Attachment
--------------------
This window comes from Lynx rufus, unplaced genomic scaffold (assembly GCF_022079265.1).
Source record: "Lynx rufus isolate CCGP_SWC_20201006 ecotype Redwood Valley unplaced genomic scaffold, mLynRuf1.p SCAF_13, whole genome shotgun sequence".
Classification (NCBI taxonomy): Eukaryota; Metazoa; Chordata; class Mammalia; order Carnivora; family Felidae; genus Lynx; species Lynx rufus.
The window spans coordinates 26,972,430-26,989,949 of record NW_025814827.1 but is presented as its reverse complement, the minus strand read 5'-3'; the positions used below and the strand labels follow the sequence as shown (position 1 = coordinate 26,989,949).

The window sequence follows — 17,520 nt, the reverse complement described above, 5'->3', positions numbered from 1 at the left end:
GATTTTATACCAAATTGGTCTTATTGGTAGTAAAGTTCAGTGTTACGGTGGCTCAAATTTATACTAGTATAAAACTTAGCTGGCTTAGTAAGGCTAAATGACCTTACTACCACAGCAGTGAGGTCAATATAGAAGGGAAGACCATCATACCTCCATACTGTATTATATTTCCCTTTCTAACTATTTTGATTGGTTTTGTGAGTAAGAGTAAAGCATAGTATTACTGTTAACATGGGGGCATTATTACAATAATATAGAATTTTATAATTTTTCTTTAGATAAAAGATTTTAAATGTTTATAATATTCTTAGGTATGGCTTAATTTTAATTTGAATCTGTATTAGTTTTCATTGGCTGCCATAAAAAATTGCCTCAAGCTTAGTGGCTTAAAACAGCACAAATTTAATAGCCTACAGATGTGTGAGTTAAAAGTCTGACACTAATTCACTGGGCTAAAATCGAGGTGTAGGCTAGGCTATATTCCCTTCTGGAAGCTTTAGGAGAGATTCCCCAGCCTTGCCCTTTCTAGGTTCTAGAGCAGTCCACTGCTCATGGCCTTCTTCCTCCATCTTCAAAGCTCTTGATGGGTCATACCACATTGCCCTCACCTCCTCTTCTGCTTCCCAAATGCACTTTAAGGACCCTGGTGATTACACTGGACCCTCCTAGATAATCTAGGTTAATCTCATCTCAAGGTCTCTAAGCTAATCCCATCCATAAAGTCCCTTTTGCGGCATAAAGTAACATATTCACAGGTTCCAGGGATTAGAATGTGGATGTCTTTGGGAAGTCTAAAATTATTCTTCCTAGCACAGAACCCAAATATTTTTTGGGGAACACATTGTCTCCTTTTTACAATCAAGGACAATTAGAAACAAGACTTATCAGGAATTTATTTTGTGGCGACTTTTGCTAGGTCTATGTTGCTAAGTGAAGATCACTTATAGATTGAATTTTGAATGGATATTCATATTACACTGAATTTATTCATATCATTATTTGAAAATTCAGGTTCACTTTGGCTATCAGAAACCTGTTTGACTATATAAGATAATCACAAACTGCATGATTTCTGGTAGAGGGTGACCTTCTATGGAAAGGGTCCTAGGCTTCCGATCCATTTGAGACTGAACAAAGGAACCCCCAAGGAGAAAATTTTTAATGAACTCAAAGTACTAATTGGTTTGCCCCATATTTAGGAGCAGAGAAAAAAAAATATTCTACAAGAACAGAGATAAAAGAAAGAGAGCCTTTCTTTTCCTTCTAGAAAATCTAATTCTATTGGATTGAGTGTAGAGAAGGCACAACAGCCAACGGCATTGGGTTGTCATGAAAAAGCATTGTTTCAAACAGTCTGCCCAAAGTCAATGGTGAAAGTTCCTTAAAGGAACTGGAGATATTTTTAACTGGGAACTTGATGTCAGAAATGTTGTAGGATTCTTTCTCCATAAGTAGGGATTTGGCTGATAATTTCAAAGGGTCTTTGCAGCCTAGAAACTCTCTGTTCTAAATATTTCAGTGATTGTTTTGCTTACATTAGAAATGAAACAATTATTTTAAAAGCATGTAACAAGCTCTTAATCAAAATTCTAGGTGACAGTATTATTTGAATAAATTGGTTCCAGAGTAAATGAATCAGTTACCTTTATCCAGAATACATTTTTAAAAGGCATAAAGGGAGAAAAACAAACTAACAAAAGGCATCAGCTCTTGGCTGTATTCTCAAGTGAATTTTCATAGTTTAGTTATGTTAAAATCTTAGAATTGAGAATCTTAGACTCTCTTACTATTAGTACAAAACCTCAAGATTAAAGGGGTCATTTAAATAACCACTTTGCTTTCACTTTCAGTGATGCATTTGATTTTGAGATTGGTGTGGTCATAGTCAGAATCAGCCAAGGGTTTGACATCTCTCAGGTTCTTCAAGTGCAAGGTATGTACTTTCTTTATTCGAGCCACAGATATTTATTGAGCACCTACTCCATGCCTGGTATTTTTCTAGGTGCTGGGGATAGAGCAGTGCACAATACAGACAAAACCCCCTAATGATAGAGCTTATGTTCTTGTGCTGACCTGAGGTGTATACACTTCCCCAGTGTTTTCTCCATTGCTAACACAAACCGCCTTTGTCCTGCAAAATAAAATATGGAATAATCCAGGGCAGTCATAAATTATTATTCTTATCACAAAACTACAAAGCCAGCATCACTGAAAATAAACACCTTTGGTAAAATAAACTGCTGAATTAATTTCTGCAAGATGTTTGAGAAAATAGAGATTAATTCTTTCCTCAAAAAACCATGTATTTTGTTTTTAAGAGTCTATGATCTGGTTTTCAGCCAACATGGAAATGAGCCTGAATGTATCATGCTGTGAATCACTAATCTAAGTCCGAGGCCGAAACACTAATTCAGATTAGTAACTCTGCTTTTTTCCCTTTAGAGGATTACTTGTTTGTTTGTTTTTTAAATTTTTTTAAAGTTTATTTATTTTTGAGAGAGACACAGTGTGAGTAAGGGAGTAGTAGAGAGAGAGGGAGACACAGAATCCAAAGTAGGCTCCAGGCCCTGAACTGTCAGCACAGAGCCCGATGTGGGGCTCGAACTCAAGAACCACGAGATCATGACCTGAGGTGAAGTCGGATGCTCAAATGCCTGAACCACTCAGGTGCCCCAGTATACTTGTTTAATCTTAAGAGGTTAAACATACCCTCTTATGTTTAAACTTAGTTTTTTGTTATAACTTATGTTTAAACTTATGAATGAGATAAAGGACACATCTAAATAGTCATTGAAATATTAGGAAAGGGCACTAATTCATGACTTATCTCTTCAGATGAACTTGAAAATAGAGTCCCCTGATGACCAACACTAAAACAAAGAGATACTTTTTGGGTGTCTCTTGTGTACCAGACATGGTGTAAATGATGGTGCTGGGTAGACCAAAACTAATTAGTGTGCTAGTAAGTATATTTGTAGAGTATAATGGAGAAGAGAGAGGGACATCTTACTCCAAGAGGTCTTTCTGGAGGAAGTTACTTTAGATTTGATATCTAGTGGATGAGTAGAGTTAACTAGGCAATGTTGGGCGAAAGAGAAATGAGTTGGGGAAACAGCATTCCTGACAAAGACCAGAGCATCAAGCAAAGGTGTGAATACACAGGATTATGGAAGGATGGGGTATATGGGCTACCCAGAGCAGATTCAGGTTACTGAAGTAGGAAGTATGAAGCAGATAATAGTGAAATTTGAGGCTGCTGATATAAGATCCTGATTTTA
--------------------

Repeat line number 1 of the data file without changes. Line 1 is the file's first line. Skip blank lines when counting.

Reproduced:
This window comes from Lynx rufus, unplaced genomic scaffold (assembly GCF_022079265.1).